Coalition to give NGOs free access to cybersecurity services to protect against attacks
THE HAGUE, Netherlands — The CyberPeace Institute announced Wednesday it will set up a portal with a coalition of cyber response teams to help non-governmental organizations, or NGOs, in the Netherlands protect themselves from cyberattacks.
The CyberPeace Institute is a Geneva-based nonprofit that monitors cyberattacks and their effect on society. As part of that mission, it announced at the ONE cybersecurity conference that it will work with The Hague Humanity Hub, the Dutch Institute for Vulnerability Disclosure, and the global Computer Security Incident Response Team to provide free training, tools and advice to help NGOs in the Netherlands become more cyber resilient.
The coalition will use open-source intelligence and a vetted network of ethical hackers to provide a kind of cyber early warning system for nonprofits. NGOs will be able to sign up into a portal where they can share information about attacks and vulnerabilities, as well as find resources for help should an attack occur.
“We’ll offer a free workforce and expertise in threat mapping to help NGOs secure their networks,” Stéphane Duguin, the CEO of the CyberPeace Institute, said in an interview on Wednesday ahead of the announcement. “If the NGOs wanted to buy [this kind of service], they couldn’t, they don’t have the money. They don’t have budgets to become cyber secure, so we’re going to help.”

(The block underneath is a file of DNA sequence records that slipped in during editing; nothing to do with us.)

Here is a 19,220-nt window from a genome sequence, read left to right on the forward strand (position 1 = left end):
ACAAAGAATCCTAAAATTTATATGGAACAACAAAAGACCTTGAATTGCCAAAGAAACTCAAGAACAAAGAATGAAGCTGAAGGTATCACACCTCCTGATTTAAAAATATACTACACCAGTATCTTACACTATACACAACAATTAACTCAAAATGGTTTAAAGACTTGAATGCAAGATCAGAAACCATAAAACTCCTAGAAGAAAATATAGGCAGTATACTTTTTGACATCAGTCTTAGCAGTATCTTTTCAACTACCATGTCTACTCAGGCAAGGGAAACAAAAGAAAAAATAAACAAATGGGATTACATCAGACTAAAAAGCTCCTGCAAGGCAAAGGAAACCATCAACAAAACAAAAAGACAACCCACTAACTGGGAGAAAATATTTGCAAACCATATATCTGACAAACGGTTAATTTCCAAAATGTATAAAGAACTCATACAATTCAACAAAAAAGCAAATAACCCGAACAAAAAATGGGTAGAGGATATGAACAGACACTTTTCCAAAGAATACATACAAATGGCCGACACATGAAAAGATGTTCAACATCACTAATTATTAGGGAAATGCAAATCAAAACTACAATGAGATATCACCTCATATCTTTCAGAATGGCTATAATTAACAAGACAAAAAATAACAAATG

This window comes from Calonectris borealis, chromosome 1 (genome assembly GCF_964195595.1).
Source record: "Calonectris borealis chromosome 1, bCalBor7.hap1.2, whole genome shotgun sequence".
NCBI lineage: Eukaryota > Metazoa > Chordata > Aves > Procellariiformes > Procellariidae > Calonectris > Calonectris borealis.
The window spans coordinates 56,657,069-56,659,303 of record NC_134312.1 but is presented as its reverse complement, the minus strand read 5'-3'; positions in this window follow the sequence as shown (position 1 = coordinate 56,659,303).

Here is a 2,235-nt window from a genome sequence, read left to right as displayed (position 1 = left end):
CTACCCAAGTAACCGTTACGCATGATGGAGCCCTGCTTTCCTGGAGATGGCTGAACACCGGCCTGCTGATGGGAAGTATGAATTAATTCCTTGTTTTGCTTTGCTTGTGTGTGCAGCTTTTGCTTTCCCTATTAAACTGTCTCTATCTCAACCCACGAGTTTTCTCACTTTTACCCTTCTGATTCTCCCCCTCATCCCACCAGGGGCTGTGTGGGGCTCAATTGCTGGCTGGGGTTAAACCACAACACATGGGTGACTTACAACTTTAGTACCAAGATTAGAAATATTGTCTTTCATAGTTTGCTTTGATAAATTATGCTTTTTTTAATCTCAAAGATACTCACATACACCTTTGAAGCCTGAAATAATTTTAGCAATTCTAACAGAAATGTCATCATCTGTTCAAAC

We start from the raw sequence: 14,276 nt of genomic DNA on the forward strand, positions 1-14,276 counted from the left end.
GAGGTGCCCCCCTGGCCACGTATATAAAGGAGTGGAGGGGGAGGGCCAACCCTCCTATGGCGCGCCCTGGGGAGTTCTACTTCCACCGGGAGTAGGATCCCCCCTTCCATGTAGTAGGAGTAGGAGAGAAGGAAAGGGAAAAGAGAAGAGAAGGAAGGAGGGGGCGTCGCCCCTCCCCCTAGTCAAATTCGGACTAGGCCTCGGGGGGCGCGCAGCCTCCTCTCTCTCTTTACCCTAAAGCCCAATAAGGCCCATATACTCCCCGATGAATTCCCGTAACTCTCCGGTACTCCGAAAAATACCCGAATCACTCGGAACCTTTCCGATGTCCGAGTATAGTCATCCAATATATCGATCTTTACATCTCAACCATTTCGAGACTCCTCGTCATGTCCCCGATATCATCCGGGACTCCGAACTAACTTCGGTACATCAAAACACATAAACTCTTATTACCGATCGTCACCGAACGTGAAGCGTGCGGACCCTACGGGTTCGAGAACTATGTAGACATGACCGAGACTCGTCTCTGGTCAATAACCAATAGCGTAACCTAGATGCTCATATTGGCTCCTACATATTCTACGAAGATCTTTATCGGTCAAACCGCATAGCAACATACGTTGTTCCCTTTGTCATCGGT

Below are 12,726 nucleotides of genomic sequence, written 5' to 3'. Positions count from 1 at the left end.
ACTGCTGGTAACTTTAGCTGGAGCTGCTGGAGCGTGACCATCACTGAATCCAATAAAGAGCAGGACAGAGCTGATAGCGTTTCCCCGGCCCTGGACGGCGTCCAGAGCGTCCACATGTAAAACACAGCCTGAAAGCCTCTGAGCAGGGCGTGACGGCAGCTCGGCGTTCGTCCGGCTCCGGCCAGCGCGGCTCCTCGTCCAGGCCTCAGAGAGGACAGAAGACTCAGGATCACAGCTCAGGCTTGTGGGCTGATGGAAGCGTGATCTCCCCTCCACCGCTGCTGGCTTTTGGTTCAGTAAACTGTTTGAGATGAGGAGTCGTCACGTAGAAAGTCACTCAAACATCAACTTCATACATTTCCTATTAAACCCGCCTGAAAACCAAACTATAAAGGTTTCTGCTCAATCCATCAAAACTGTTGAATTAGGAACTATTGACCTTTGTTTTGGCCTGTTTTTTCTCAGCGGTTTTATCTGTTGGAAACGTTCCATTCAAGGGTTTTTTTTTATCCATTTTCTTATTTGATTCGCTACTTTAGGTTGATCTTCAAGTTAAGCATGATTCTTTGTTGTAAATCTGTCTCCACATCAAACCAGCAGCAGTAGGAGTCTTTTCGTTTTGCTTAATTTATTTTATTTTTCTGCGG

Back in January 2022, hackers launched a massive cyberattack against the International Committee for the Red Cross. The breach compromised the personal information of more than half a million victims of war and violence who had sought out the Red Cross’ services.
“When the ICRC was hit it was a wakeup call to the whole community,” said Duguin. “When there is a crisis there is emotion and when there is an emotion people send money and it is like a blinking light [signaling opportunity] for criminals. They know these NGOs are vulnerable and they take advantage.”
Victor Gevers is the chairman and co-founder of the Dutch Institute for Vulnerability Disclosure, or DIVD, and has been helping NGOs and civil society organizations fend off cyber criminals for years. He said that DIVD and the CyberPeace Institute’s latest project will help scale up the cybersecurity resources these organizations need.
He said the portal is meant to create a community by helping NGOs find vetted cyber volunteers who can patch vulnerabilities or clean up in the aftermath of an attack.
“We’ll work together to be a kind of cyber matchmaker,” he said. “We have hundreds of ethical hackers who work with us and we’ve found that if you have someone local helping these organizations with dark web managing, vulnerability research and basic cyber hygiene” it goes a long way.
They hope to sign up some 200 NGOs in the Netherlands by this time next year.
Dina Temple-Raston is the host and executive producer of the Click Here podcast as well as a senior correspondent at Recorded Future News. She previously served on NPR’s Investigations team focusing on breaking news stories and national security, technology, and social justice and hosted and created the award-winning Audible Podcast “What Were You Thinking.”